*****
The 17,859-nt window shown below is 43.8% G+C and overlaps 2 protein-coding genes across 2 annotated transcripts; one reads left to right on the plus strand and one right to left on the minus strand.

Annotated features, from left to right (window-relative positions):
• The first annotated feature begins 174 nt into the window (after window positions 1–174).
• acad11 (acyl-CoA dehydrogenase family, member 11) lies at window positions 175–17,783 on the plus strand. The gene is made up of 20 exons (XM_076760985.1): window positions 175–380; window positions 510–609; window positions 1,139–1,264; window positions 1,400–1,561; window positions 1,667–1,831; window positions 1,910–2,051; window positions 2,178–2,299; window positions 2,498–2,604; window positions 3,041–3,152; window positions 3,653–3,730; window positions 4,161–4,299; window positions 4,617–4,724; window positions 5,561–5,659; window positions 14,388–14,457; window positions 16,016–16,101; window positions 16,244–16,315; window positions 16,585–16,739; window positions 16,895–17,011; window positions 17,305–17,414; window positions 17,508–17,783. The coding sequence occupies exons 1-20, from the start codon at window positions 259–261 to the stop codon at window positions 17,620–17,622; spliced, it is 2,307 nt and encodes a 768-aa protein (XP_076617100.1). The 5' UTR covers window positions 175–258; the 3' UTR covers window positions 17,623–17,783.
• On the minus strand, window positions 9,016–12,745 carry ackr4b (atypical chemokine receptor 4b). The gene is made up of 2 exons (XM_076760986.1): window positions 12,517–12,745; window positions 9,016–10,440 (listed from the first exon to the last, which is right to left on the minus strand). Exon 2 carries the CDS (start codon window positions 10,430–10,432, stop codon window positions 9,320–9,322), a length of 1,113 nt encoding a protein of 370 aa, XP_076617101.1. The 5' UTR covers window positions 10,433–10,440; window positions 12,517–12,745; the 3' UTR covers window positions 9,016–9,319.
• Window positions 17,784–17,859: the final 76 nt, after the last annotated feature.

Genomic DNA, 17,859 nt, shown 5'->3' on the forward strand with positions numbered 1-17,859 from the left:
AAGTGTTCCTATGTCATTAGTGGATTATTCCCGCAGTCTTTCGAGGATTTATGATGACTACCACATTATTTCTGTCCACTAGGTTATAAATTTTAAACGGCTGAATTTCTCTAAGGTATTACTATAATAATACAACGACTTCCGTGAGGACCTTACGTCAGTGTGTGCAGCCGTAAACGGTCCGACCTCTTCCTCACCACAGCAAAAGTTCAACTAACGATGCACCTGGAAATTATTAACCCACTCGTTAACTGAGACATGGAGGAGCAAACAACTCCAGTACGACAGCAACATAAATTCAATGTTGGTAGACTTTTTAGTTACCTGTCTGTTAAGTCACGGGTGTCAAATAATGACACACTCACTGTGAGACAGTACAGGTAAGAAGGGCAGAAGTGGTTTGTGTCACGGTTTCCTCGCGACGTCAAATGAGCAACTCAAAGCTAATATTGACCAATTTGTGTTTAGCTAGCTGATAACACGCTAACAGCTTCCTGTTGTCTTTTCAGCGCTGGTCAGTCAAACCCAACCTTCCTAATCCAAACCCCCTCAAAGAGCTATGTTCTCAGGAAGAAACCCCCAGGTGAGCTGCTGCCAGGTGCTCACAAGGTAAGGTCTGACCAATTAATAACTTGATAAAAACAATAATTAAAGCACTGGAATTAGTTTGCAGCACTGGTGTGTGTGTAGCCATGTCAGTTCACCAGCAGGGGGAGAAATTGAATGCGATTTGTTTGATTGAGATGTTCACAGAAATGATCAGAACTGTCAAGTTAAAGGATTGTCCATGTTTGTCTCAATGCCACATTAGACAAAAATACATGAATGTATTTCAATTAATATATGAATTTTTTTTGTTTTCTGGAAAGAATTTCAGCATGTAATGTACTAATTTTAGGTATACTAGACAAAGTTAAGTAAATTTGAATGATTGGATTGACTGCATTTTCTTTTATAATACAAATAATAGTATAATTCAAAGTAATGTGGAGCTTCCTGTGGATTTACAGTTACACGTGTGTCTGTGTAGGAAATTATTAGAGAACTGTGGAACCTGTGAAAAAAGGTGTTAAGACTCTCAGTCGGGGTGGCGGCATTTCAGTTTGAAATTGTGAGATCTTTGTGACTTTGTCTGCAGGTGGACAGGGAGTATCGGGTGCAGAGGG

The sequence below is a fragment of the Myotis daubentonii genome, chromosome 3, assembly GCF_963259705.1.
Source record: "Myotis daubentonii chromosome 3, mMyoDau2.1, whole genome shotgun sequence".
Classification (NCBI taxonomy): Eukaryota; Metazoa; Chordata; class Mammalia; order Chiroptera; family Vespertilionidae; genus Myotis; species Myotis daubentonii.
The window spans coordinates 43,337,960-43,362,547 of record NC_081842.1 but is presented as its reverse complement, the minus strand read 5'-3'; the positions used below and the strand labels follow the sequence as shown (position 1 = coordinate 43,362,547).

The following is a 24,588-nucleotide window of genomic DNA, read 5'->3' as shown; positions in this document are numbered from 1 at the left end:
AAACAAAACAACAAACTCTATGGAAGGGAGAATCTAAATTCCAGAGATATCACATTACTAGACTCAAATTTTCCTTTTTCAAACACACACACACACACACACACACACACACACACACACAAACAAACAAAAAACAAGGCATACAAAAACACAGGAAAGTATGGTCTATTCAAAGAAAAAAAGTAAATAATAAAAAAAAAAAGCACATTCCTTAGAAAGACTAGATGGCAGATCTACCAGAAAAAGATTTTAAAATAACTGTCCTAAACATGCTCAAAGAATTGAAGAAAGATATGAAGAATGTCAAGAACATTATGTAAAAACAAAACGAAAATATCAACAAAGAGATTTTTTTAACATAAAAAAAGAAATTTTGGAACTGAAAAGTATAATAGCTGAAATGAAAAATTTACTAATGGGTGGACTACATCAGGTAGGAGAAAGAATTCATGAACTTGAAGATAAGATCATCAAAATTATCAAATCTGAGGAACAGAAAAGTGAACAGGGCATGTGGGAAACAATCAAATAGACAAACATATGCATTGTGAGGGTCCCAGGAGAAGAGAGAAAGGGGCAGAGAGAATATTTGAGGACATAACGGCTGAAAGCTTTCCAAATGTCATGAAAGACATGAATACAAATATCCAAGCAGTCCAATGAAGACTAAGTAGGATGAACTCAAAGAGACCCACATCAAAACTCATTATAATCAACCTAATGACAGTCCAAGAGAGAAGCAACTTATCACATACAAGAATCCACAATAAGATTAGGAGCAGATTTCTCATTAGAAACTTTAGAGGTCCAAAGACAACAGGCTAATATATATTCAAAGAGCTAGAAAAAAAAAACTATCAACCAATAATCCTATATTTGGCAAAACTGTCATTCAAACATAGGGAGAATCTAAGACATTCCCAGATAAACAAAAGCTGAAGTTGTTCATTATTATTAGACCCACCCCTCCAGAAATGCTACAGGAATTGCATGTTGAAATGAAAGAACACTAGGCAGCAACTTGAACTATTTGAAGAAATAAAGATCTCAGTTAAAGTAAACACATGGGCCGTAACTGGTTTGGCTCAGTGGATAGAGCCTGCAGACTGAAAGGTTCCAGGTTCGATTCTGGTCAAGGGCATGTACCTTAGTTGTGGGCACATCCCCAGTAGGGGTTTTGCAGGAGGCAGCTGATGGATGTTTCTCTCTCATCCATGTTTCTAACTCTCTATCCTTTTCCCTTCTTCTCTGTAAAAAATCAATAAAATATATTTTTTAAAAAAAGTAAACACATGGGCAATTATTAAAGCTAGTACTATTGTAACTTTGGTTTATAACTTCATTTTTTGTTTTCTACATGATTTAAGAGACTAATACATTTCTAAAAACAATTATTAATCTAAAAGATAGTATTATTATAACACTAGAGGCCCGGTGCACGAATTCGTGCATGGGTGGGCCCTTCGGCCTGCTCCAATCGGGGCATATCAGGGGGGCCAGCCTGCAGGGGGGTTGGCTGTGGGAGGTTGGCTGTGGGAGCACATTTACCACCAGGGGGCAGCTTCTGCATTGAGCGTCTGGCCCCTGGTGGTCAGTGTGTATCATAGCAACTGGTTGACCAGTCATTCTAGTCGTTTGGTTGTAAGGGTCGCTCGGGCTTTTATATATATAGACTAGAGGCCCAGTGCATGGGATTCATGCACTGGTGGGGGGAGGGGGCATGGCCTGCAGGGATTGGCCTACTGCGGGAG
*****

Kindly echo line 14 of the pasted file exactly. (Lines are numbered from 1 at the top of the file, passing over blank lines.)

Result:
AAACAAAACAACAAACTCTATGGAAGGGAGAATCTAAATTCCAGAGATATCACATTACTAGACTCAAATTTTCCTTTTTCAAACACACACACACACACACACACACACACACACACACACAAACAAACAAAAAACAAGGCATACAAAAACACAGGAAAGTATGGTCTATTCAAAGAAAAAAAGTAAATAATAAAAAAAAAAAGCACATTCCTTAGAAAGACTAGATGGCAGATCTACCAGAAAAAGATTTTAAAATAACTGTCCTAAACATGCTCAAAGAATTGAAGAAAGATATGAAGAATGTCAAGAACATTATGTAAAAACAAAACGAAAATATCAACAAAGAGATTTTTTTAACATAAAAAAAGAAATTTTGGAACTGAAAAGTATAATAGCTGAAATGAAAAATTTACTAATGGGTGGACTACATCAGGTAGGAGAAAGAATTCATGAACTTGAAGATAAGATCATCAAAATTATCAAATCTGAGGAACAGAAAAGTGAACAGGGCATGTGGGAAACAATCAAATAGACAAACATATGCATTGTGAGGGTCCCAGGAGAAGAGAGAAAGGGGCAGAGAGAATATTTGAGGACATAACGGCTGAAAGCTTTCCAAATGTCATGAAAGACATGAATACAAATATCCAAGCAGTCCAATGAAGACTAAGTAGGATGAACTCAAAGAGACCCACATCAAAACTCATTATAATCAACCTAATGACAGTCCAAGAGAGAAGCAACTTATCACATACAAGAATCCACAATAAGATTAGGAGCAGATTTCTCATTAGAAACTTTAGAGGTCCAAAGACAACAGGCTAATATATATTCAAAGAGCTAGAAAAAAAAAACTATCAACCAATAATCCTATATTTGGCAAAACTGTCATTCAAACATAGGGAGAATCTAAGACATTCCCAGATAAACAAAAGCTGAAGTTGTTCATTATTATTAGACCCACCCCTCCAGAAATGCTACAGGAATTGCATGTTGAAATGAAAGAACACTAGGCAGCAACTTGAACTATTTGAAGAAATAAAGATCTCAGTTAAAGTAAACACATGGGCCGTAACTGGTTTGGCTCAGTGGATAGAGCCTGCAGACTGAAAGGTTCCAGGTTCGATTCTGGTCAAGGGCATGTACCTTAGTTGTGGGCACATCCCCAGTAGGGGTTTTGCAGGAGGCAGCTGATGGATGTTTCTCTCTCATCCATGTTTCTAACTCTCTATCCTTTTCCCTTCTTCTCTGTAAAAAATCAATAAAATATATTTTTTAAAAAAAGTAAACACATGGGCAATTATTAAAGCTAGTACTATTGTAACTTTGGTTTATAACTTCATTTTTTGTTTTCTACATGATTTAAGAGACTAATACATTTCTAAAAACAATTATTAATCTAAAAGATAGTATTATTATAACACTAGAGGCCCGGTGCACGAATTCGTGCATGGGTGGGCCCTTCGGCCTGCTCCAATCGGGGCATATCAGGGGGGCCAGCCTGCAGGGGGGTTGGCTGTGGGAGGTTGGCTGTGGGAGCACATTTACCACCAGGGGGCAGCTTCTGCATTGAGCGTCTGGCCCCTGGTGGTCAGTGTGTATCATAGCAACTGGTTGACCAGTCATTCTAGTCGTTTGGTTGTAAGGGTCGCTCGGGCTTTTATATATATAGACTAGAGGCCCAGTGCATGGGATTCATGCACTGGTGGGGGGAGGGGGCATGGCCTGCAGGGATTGGCCTACTGCGGGAG